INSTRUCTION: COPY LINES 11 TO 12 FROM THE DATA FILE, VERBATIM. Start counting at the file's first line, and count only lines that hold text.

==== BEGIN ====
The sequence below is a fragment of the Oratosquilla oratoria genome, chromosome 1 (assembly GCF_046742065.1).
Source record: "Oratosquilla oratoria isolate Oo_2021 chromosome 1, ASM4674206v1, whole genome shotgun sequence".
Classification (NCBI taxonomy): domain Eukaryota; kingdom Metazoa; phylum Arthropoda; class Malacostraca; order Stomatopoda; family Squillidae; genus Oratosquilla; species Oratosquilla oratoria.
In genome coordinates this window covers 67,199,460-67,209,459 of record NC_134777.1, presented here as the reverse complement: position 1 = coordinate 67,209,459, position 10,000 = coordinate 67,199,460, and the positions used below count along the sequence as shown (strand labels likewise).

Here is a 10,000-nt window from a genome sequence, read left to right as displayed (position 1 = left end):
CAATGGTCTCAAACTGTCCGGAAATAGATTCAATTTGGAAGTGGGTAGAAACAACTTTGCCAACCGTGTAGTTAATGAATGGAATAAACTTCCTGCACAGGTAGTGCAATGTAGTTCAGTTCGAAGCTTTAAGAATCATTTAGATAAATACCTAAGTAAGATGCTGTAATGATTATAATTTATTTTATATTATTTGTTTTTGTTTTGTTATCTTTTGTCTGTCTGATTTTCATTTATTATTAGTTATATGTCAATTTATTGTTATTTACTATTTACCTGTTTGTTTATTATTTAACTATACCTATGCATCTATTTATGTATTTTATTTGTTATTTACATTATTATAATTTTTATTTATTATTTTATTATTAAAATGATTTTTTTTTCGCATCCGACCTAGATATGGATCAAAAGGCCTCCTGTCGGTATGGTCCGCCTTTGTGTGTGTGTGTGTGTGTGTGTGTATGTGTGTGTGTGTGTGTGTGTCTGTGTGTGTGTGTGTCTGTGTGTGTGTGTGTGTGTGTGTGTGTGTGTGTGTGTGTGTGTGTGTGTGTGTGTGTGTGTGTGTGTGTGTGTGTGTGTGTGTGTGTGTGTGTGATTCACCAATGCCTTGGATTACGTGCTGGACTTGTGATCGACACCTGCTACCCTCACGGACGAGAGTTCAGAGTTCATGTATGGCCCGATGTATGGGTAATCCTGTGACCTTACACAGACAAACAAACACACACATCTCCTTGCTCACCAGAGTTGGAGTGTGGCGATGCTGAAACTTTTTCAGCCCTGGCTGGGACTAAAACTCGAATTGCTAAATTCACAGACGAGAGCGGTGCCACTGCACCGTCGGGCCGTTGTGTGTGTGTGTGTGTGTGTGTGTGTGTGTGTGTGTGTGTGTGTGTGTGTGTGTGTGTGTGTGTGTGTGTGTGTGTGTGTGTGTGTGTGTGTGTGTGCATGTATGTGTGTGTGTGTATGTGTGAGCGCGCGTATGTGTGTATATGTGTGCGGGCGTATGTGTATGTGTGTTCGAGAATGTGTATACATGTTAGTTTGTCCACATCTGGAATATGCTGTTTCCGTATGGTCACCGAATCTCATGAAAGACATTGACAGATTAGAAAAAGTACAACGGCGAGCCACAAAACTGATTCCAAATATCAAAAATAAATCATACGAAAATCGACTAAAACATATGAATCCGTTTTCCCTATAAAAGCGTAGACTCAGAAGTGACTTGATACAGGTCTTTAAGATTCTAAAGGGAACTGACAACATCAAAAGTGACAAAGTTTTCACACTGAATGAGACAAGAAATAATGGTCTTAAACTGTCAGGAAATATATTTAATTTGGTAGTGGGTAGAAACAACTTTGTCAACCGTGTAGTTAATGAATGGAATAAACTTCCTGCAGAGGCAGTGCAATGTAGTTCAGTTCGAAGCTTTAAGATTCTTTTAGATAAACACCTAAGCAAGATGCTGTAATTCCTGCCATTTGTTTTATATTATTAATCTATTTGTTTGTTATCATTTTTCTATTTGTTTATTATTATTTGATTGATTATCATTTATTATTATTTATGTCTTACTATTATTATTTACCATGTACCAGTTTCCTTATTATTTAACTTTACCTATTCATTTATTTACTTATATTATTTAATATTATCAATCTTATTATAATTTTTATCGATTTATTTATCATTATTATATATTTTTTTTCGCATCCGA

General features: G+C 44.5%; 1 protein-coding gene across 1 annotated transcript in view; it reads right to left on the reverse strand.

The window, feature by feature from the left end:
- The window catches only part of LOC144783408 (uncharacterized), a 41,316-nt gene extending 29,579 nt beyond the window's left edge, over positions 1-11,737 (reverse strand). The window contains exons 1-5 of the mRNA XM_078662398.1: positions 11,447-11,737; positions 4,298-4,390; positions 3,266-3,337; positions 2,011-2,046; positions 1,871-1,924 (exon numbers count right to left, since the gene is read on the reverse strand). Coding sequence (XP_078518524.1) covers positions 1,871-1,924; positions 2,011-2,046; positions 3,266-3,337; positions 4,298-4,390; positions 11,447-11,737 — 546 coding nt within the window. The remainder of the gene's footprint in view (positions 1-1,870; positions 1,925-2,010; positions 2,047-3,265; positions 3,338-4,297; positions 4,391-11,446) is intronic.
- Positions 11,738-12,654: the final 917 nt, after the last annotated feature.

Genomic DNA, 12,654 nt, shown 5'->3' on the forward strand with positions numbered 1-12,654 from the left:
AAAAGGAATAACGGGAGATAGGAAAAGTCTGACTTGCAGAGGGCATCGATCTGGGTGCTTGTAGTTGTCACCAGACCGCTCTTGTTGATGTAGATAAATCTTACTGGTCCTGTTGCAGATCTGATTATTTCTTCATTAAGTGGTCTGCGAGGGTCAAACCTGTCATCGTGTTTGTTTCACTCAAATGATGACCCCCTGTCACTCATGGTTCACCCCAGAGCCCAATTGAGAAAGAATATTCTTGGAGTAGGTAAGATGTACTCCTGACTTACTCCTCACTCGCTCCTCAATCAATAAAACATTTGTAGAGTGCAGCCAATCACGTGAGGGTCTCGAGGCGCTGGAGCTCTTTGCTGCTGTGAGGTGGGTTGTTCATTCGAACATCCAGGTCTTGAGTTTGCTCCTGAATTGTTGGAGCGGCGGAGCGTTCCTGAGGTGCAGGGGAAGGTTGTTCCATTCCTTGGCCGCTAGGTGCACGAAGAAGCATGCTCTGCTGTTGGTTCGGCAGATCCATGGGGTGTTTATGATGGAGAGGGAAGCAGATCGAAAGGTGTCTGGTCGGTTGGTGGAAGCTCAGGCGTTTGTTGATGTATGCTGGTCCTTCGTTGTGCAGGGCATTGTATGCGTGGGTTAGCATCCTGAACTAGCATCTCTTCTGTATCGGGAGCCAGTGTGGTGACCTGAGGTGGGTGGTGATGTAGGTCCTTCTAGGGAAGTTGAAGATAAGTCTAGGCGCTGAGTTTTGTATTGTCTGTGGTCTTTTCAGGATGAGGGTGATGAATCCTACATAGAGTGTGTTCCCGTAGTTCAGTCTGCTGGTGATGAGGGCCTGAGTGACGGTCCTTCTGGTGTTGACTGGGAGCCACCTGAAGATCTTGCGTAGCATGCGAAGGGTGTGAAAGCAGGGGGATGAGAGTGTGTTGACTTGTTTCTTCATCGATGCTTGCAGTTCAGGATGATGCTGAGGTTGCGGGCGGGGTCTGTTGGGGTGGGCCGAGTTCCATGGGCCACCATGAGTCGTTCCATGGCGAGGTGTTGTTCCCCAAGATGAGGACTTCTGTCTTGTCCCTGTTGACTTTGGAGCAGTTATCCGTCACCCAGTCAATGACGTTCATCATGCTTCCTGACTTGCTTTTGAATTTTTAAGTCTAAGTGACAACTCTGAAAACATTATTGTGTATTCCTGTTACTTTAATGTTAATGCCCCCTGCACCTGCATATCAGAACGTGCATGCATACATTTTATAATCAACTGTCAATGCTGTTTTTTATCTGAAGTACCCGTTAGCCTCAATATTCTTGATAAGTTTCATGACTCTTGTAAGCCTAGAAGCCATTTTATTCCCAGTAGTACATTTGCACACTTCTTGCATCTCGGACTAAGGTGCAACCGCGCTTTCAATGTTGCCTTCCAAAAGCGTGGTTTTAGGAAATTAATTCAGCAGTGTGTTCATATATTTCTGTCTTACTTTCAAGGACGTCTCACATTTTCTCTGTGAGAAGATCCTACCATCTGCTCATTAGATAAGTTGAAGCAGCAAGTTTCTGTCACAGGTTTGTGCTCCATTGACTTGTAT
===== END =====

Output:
Genomic DNA, 12,654 nt, shown 5'->3' on the forward strand with positions numbered 1-12,654 from the left:
AAAAGGAATAACGGGAGATAGGAAAAGTCTGACTTGCAGAGGGCATCGATCTGGGTGCTTGTAGTTGTCACCAGACCGCTCTTGTTGATGTAGATAAATCTTACTGGTCCTGTTGCAGATCTGATTATTTCTTCATTAAGTGGTCTGCGAGGGTCAAACCTGTCATCGTGTTTGTTTCACTCAAATGATGACCCCCTGTCACTCATGGTTCACCCCAGAGCCCAATTGAGAAAGAATATTCTTGGAGTAGGTAAGATGTACTCCTGACTTACTCCTCACTCGCTCCTCAATCAATAAAACATTTGTAGAGTGCAGCCAATCACGTGAGGGTCTCGAGGCGCTGGAGCTCTTTGCTGCTGTGAGGTGGGTTGTTCATTCGAACATCCAGGTCTTGAGTTTGCTCCTGAATTGTTGGAGCGGCGGAGCGTTCCTGAGGTGCAGGGGAAGGTTGTTCCATTCCTTGGCCGCTAGGTGCACGAAGAAGCATGCTCTGCTGTTGGTTCGGCAGATCCATGGGGTGTTTATGATGGAGAGGGAAGCAGATCGAAAGGTGTCTGGTCGGTTGGTGGAAGCTCAGGCGTTTGTTGATGTATGCTGGTCCTTCGTTGTGCAGGGCATTGTATGCGTGGGTTAGCATCCTGAACTAGCATCTCTTCTGTATCGGGAGCCAGTGTGGTGACCTGAGGTGGGTGGTGATGTAGGTCCTTCTAGGGAAGTTGAAGATAAGTCTAGGCGCTGAGTTTTGTATTGTCTGTGGTCTTTTCAGGATGAGGGTGATGAATCCTACATAGAGTGTGTTCCCGTAGTTCAGTCTGCTGGTGATGAGGGCCTGAGTGACGGTCCTTCTGGTGTTGACTGGGAGCCACCTGAAGATCTTGCGTAGCATGCGAAGGGTGTGAAAGCAGGGGGATGAGAGTGTGTTGACTTGTTTCTTCATCGATGCTTGCAGTTCAGGATGATGCTGAGGTTGCGGGCGGGGTCTGTTGGGGTGGGCCGAGTTCCATGGGCCACCATGAGTCGTTCCATGGCGAGGTGTTGTTCCCCAAGATGAGGACTTCTGTCTTGTCCCTGTTGACTTTGGAGCAGTTATCCGTCACCCAGTCAATGACGTTCATCATGCTTCCTGACTTGCTTTTGAATTTTTAAGTCTAAGTGACAACTCTGAAAACATTATTGTGTATTCCTGTTACTTTAATGTTAATGCCCCCTGCACCTGCATATCAGAACGTGCATGCATACATTTTATAATCAACTGTCAATGCTGTTTTTTATCTGAAGTACCCGTTAGCCTCAATATTCTTGATAAGTTTCATGACTCTTGTAAGCCTAGAAGCCATTTTATTCCCAGTAGTACATTTGCACACTTCTTGCATCTCGGACTAAGGTGCAACCGCGCTTTCAATGTTGCCTTCCAAAAGCGTGGTTTTAGGAAATTAATTCAGCAGTGTGTTCATATATTTCTGTCTTACTTTCAAGGACGTCTCACATTTTCTCTGTGAGAAGATCCTACCATCTGCTCATTAGATAAGTTGAAGCAGCAAGTTTCTGTCACAGGTTTGTGCTCCATTGACTTGTAT